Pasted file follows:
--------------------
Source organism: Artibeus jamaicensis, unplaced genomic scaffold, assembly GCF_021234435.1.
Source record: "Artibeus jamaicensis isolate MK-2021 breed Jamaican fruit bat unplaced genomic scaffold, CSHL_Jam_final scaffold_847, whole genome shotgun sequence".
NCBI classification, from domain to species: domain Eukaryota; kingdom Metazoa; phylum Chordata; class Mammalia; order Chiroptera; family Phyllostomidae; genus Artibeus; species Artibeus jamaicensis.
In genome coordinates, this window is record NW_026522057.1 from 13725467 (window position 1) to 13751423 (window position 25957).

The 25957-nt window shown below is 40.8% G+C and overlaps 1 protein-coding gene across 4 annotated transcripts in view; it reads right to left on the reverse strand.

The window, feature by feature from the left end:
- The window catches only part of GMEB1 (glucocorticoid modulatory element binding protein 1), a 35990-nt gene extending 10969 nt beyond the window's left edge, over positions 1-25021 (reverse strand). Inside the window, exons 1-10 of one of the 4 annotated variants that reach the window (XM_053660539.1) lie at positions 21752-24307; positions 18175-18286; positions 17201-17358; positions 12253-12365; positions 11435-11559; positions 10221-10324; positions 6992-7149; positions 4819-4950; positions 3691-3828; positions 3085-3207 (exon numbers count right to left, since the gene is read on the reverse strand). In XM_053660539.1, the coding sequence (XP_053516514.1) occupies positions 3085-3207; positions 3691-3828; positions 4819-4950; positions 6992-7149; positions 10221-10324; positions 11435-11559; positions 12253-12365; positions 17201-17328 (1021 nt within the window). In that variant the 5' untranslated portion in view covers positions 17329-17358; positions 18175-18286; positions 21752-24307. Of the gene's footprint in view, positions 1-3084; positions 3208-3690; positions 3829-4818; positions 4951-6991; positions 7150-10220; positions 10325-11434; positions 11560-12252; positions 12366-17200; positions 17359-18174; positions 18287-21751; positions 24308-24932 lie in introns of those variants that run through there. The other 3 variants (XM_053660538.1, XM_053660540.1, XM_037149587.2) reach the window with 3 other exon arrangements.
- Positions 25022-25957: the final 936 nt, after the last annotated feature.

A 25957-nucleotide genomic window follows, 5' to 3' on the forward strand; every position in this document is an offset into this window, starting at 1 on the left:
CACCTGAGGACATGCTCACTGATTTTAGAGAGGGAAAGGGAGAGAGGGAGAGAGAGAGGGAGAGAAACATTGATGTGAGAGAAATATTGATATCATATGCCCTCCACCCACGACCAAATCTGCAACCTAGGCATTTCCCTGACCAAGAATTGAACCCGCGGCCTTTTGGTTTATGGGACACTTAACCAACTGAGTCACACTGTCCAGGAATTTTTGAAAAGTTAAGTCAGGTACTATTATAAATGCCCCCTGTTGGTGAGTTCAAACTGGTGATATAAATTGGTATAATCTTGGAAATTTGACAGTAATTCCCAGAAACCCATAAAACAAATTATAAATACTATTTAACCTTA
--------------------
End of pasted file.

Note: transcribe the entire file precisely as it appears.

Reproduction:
Source organism: Artibeus jamaicensis, unplaced genomic scaffold, assembly GCF_021234435.1.
Source record: "Artibeus jamaicensis isolate MK-2021 breed Jamaican fruit bat unplaced genomic scaffold, CSHL_Jam_final scaffold_847, whole genome shotgun sequence".
NCBI classification, from domain to species: domain Eukaryota; kingdom Metazoa; phylum Chordata; class Mammalia; order Chiroptera; family Phyllostomidae; genus Artibeus; species Artibeus jamaicensis.
In genome coordinates, this window is record NW_026522057.1 from 13725467 (window position 1) to 13751423 (window position 25957).

The 25957-nt window shown below is 40.8% G+C and overlaps 1 protein-coding gene across 4 annotated transcripts in view; it reads right to left on the reverse strand.

The window, feature by feature from the left end:
- The window catches only part of GMEB1 (glucocorticoid modulatory element binding protein 1), a 35990-nt gene extending 10969 nt beyond the window's left edge, over positions 1-25021 (reverse strand). Inside the window, exons 1-10 of one of the 4 annotated variants that reach the window (XM_053660539.1) lie at positions 21752-24307; positions 18175-18286; positions 17201-17358; positions 12253-12365; positions 11435-11559; positions 10221-10324; positions 6992-7149; positions 4819-4950; positions 3691-3828; positions 3085-3207 (exon numbers count right to left, since the gene is read on the reverse strand). In XM_053660539.1, the coding sequence (XP_053516514.1) occupies positions 3085-3207; positions 3691-3828; positions 4819-4950; positions 6992-7149; positions 10221-10324; positions 11435-11559; positions 12253-12365; positions 17201-17328 (1021 nt within the window). In that variant the 5' untranslated portion in view covers positions 17329-17358; positions 18175-18286; positions 21752-24307. Of the gene's footprint in view, positions 1-3084; positions 3208-3690; positions 3829-4818; positions 4951-6991; positions 7150-10220; positions 10325-11434; positions 11560-12252; positions 12366-17200; positions 17359-18174; positions 18287-21751; positions 24308-24932 lie in introns of those variants that run through there. The other 3 variants (XM_053660538.1, XM_053660540.1, XM_037149587.2) reach the window with 3 other exon arrangements.
- Positions 25022-25957: the final 936 nt, after the last annotated feature.

A 25957-nucleotide genomic window follows, 5' to 3' on the forward strand; every position in this document is an offset into this window, starting at 1 on the left:
CACCTGAGGACATGCTCACTGATTTTAGAGAGGGAAAGGGAGAGAGGGAGAGAGAGAGGGAGAGAAACATTGATGTGAGAGAAATATTGATATCATATGCCCTCCACCCACGACCAAATCTGCAACCTAGGCATTTCCCTGACCAAGAATTGAACCCGCGGCCTTTTGGTTTATGGGACACTTAACCAACTGAGTCACACTGTCCAGGAATTTTTGAAAAGTTAAGTCAGGTACTATTATAAATGCCCCCTGTTGGTGAGTTCAAACTGGTGATATAAATTGGTATAATCTTGGAAATTTGACAGTAATTCCCAGAAACCCATAAAACAAATTATAAATACTATTTAACCTTA